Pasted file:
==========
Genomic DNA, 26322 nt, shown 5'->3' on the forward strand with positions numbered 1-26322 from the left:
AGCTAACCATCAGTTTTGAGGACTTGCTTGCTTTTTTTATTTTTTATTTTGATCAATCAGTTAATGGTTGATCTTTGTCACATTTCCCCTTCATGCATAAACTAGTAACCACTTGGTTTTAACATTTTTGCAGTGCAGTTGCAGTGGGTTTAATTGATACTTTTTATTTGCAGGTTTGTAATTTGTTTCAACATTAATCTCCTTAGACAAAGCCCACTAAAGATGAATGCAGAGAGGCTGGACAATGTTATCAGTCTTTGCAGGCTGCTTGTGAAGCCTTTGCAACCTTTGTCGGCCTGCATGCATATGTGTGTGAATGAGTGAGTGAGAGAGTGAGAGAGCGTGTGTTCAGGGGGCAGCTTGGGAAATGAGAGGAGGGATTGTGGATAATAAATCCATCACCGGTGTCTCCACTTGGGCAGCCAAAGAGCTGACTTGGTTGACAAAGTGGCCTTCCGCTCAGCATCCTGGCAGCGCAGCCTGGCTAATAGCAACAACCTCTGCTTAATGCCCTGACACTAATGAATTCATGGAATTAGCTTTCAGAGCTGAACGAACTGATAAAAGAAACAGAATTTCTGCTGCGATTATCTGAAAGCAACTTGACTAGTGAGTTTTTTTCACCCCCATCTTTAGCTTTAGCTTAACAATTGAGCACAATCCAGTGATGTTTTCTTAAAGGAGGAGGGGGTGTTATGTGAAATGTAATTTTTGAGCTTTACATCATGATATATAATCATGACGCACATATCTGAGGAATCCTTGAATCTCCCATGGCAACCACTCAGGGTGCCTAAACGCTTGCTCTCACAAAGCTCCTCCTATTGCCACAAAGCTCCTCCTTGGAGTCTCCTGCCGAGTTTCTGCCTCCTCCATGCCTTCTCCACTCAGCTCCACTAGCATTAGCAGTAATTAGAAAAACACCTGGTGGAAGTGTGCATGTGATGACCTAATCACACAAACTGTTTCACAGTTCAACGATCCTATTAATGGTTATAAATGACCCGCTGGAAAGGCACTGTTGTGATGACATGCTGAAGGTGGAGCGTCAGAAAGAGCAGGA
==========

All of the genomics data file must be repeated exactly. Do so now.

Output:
Genomic DNA, 26322 nt, shown 5'->3' on the forward strand with positions numbered 1-26322 from the left:
AGCTAACCATCAGTTTTGAGGACTTGCTTGCTTTTTTTATTTTTTATTTTGATCAATCAGTTAATGGTTGATCTTTGTCACATTTCCCCTTCATGCATAAACTAGTAACCACTTGGTTTTAACATTTTTGCAGTGCAGTTGCAGTGGGTTTAATTGATACTTTTTATTTGCAGGTTTGTAATTTGTTTCAACATTAATCTCCTTAGACAAAGCCCACTAAAGATGAATGCAGAGAGGCTGGACAATGTTATCAGTCTTTGCAGGCTGCTTGTGAAGCCTTTGCAACCTTTGTCGGCCTGCATGCATATGTGTGTGAATGAGTGAGTGAGAGAGTGAGAGAGCGTGTGTTCAGGGGGCAGCTTGGGAAATGAGAGGAGGGATTGTGGATAATAAATCCATCACCGGTGTCTCCACTTGGGCAGCCAAAGAGCTGACTTGGTTGACAAAGTGGCCTTCCGCTCAGCATCCTGGCAGCGCAGCCTGGCTAATAGCAACAACCTCTGCTTAATGCCCTGACACTAATGAATTCATGGAATTAGCTTTCAGAGCTGAACGAACTGATAAAAGAAACAGAATTTCTGCTGCGATTATCTGAAAGCAACTTGACTAGTGAGTTTTTTTCACCCCCATCTTTAGCTTTAGCTTAACAATTGAGCACAATCCAGTGATGTTTTCTTAAAGGAGGAGGGGGTGTTATGTGAAATGTAATTTTTGAGCTTTACATCATGATATATAATCATGACGCACATATCTGAGGAATCCTTGAATCTCCCATGGCAACCACTCAGGGTGCCTAAACGCTTGCTCTCACAAAGCTCCTCCTATTGCCACAAAGCTCCTCCTTGGAGTCTCCTGCCGAGTTTCTGCCTCCTCCATGCCTTCTCCACTCAGCTCCACTAGCATTAGCAGTAATTAGAAAAACACCTGGTGGAAGTGTGCATGTGATGACCTAATCACACAAACTGTTTCACAGTTCAACGATCCTATTAATGGTTATAAATGACCCGCTGGAAAGGCACTGTTGTGATGACATGCTGAAGGTGGAGCGTCAGAAAGAGCAGGA